Automated External Defibrillator

AED Singapore

 

 

Hotline (65) 8500 9210

 

 

 

What is a AED Singapore?

AED singaopore

An automated external defibrillator (AED) is a portable electronic device that automatically diagnoses the potentially life threatening cardiac arrhythmias of ventricular fibrillation and ventricular tachycardia in a patient, and is able to treat them through defibrillation, the application of electrical therapy which stops the arrhythmia, allowing the heart to reestablish an effective rhythm.

With simple audio and visual commands, AEDs are designed to be simple to use for the layman, and the use of AEDs is taught in many first aid, first responder, and basic life support (BLS) level CPR classes.

An AED is external because the operator applies the electrode pads to the bare chest of the victim, as opposed to internal defibrillators, which have electrodes surgically implanted inside the body of a patient.

Automatic refers to the unit's ability to autonomously analyse the patient's condition, and to assist this, the vast majority of units have spoken prompts, and some may also have visual displays to instruct the user.

When turned on or opened, the AED will instruct the user to connect the electrodes (pads) to the patient. Once the pads are attached, everyone should avoid touching the patient so as to avoid false readings by the unit. The pads allow the AED to examine the electrical output from the heart and determine if the patient is in a shockable rhythm (either ventricular fibrillation or ventricular tachycardia). If the device determines that a shock is warranted, it will use the battery to charge its internal capacitor in preparation to deliver the shock. This system is not only safer (charging only when required), but also allows for a faster delivery of the electrical current.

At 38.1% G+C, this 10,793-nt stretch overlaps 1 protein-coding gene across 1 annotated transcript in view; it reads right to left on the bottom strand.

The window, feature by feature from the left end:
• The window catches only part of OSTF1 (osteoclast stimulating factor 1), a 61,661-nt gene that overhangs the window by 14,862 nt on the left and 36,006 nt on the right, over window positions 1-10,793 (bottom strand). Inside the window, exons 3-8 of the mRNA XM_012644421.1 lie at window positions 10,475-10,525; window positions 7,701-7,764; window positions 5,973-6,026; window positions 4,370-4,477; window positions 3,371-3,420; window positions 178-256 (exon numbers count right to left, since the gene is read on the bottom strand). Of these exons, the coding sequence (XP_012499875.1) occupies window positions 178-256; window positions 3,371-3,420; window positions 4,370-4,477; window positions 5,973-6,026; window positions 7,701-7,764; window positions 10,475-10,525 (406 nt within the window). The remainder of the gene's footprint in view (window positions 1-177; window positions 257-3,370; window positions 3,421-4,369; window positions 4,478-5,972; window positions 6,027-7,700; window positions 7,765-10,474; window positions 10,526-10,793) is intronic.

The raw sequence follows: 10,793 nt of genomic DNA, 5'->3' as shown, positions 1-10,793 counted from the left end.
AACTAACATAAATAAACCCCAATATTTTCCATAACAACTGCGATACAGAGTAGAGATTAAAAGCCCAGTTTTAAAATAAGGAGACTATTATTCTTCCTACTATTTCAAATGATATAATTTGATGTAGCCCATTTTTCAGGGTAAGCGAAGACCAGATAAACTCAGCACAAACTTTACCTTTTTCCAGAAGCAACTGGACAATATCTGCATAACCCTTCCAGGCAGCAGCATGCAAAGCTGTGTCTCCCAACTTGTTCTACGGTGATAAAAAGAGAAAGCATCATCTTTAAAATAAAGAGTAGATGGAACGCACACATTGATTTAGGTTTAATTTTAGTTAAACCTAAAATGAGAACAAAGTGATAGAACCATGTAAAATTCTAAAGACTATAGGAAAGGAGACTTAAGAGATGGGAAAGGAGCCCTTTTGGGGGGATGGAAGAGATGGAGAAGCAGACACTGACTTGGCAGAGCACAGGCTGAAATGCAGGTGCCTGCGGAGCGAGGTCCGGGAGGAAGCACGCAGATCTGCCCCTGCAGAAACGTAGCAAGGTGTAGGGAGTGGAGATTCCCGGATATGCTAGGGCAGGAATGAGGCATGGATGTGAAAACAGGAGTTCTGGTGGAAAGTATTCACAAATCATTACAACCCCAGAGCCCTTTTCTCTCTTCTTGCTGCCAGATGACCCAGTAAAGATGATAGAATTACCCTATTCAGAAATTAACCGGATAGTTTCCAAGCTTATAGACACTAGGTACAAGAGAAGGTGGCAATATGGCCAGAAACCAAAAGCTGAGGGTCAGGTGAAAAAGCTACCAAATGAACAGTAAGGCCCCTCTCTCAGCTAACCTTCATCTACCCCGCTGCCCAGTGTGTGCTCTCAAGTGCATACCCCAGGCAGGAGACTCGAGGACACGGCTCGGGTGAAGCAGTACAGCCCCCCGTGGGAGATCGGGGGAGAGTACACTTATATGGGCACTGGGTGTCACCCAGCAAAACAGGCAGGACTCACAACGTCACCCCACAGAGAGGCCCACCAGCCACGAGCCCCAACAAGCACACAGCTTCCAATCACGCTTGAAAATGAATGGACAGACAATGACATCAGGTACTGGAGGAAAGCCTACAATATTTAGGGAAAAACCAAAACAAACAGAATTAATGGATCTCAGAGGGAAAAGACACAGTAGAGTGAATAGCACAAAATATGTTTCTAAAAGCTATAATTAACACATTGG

When charged, the device instructs the user to ensure no one is touching the patient and then to press a button to deliver the shock; human intervention is usually required to deliver the shock to the patient in order to avoid the possibility of accidental injury to another person (which can result from a responder or bystander touching the patient at the time of the shock). Depending on the manufacturer and particular model, after the shock is delivered most devices will analyze the patient and either instruct CPR to be given, or administer another shock.

Many AED units have an 'event memory' which store the ECG of the patient along with details of the time the unit was activated and the number and strength of any shocks delivered. Some units also have voice recording abilities to monitor the actions taken by the personnel in order to ascertain if these had any impact on the survival outcome. All this recorded data can be either downloaded to a computer or printed out so that the providing organisation or responsible body is able to see the effectiveness of both CPR and defibrillation. Some AED units even provide feedback on the quality of the compressions provided by the rescuer.

 

 

Call (65) 8500 9210 now for enquiries!